Research recommendations

    On the basis of its review of evidence, the GDG has made the following research recommendations to improve NICE guidance and patient care in the future. More information about why these were considered important is available in the full guideline.

    • In people with COPD does pulmonary rehabilitation during hospital admission for exacerbation and/or in the early recovery period (within one month of an exacerbation) improve quality of life and reduce admissions to hospital and exacerbations compared with a later (defined as after one month) pulmonary rehabilitation programme?

    • Could a simple multidimensional assessment be used to give a better indication of COPD outcomes than either FEV1 or other components measured alone in a wide range of patients with COPD, and would it be applicable in a primary care setting?

    • In people with COPD, does triple therapy (LABA, LAMA, and ICS) lead to better outcomes than single therapy (LAMA or LABA) or double therapy (LABA and ICS)?

    • In people with COPD, does mucolytic drug therapy prevent exacerbations in comparison with placebo and other therapies?


    Cite this as: BMJ 2010;340:c3134


    • This is one of a series of BMJ summaries of new guidelines based on the best available evidence; they highlight important recommendations for clinical practice, especially where uncertainty or controversy exists.

    • The members of the Guideline Development Group are Christine Loveridge, Jadwiga Wedzicha, Karen Heslop, Katherine Leach, Kevin Gruffydd-Jones, Margaret Barnard, Melvyn M Jones, Peter Calverley, Phyo Myint, Sally Singh, Michael Rudolf, Bernard Higgins, John O’Reilly, Emily Crowe, Kate Lovibond, Jill Parnham, Lina Gulhane, Katrina Sparrow, and Celia Pincus; an invited expert, David Halpin, advised the group.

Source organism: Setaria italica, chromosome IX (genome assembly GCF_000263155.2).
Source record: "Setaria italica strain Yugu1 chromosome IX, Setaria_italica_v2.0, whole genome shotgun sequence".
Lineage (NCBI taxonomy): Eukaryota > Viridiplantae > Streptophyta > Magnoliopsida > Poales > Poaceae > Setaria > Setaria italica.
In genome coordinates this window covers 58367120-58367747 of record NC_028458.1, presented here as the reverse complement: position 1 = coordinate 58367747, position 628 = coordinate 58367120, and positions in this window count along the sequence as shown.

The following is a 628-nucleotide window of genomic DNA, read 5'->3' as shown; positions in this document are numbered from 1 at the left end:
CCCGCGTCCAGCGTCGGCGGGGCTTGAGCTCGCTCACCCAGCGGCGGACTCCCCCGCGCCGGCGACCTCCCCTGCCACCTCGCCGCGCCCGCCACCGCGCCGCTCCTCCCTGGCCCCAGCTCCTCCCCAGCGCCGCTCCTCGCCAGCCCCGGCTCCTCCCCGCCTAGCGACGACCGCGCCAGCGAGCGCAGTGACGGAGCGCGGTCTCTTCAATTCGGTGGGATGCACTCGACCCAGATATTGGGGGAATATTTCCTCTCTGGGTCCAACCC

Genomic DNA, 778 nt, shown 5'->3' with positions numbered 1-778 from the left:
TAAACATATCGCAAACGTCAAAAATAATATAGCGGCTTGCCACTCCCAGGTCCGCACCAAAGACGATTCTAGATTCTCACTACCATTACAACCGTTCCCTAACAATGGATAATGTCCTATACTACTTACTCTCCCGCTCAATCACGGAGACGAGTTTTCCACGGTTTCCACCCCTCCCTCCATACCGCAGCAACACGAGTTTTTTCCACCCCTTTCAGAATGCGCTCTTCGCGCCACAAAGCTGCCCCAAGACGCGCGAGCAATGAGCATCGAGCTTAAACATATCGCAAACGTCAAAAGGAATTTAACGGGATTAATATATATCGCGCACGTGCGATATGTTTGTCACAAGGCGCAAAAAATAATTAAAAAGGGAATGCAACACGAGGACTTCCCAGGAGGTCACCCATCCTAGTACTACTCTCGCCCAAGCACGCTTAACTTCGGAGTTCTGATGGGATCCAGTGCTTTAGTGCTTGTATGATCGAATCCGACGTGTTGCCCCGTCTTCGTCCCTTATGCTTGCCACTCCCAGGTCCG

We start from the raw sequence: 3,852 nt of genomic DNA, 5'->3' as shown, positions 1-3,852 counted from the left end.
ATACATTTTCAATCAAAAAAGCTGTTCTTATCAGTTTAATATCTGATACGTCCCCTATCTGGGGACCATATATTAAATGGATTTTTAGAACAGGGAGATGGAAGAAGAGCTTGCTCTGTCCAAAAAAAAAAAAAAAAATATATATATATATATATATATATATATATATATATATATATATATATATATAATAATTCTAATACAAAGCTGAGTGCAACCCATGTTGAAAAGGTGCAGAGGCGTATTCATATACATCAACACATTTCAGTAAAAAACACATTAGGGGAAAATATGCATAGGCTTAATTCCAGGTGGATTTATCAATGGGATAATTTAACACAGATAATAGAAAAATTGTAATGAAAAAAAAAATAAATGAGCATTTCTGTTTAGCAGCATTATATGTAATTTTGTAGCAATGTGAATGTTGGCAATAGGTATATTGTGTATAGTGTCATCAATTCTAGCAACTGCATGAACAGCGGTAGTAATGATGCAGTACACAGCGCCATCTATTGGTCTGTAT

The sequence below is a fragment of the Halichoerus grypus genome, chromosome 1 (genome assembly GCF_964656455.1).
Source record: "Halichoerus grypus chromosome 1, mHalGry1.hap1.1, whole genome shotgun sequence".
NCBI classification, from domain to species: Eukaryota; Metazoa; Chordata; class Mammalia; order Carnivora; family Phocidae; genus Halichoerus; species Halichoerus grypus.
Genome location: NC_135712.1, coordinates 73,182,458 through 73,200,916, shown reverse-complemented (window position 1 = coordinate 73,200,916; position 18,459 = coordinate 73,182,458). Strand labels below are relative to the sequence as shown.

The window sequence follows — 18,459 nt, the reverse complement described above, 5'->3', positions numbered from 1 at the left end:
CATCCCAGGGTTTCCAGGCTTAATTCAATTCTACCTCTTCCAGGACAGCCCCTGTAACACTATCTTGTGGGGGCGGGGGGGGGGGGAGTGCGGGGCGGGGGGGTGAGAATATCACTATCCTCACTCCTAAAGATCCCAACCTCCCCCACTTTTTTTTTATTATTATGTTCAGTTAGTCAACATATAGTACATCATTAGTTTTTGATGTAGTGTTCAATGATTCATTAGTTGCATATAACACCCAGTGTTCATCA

• Contributors: JO’R drafted the article and is the guarantor. All authors revised the draft article critically for important intellectual content and approved the final version to be published.

    • Funding: The National Clinical Guideline Centre was commissioned and funded by the National Institute for Health and Clinical Excellence to write this summary.

    • Competing interests: All authors have completed the Unified Competing Interest form at (available on request from the corresponding author) and declare: (1) all authors have no financial support for the submitted work from anyone other than their employer; (2) in the previous three years JO’R has received honorariums for lectures at educational meetings and support for travel and accommodation to attend educational conferences from Boehringer Ingelheim, TEVA, GSK, AstraZeneca, Cephalon, UCB, and Respironics. MR has received honorariums for lectures at educational meetings and support for travel and accommodation to attend educational conferences from Astra Zeneca, GSK, Pfizer, Novartis, MSD, Boehringer Ingelheim, and TEVA. KL worked for Medaxial before April 2008; JP received NICE funding for the guideline; (3) MMJ’s spouse has reported computed tomography scans for a GSK trial in chronic obstructive pulmonary disease but received no direct financial benefit and she has also received payment from Pfizer for presenting at an educational meeting on fungal infection; and (4) All authors were members of the Guideline Development Group for the NICE guideline (JO’R the clinical adviser, MMJ a GDG member, KL the senior health economist, JP the operations director, and MR the chair).

    • Provenance and peer review: Commissioned; not externally peer reviewed.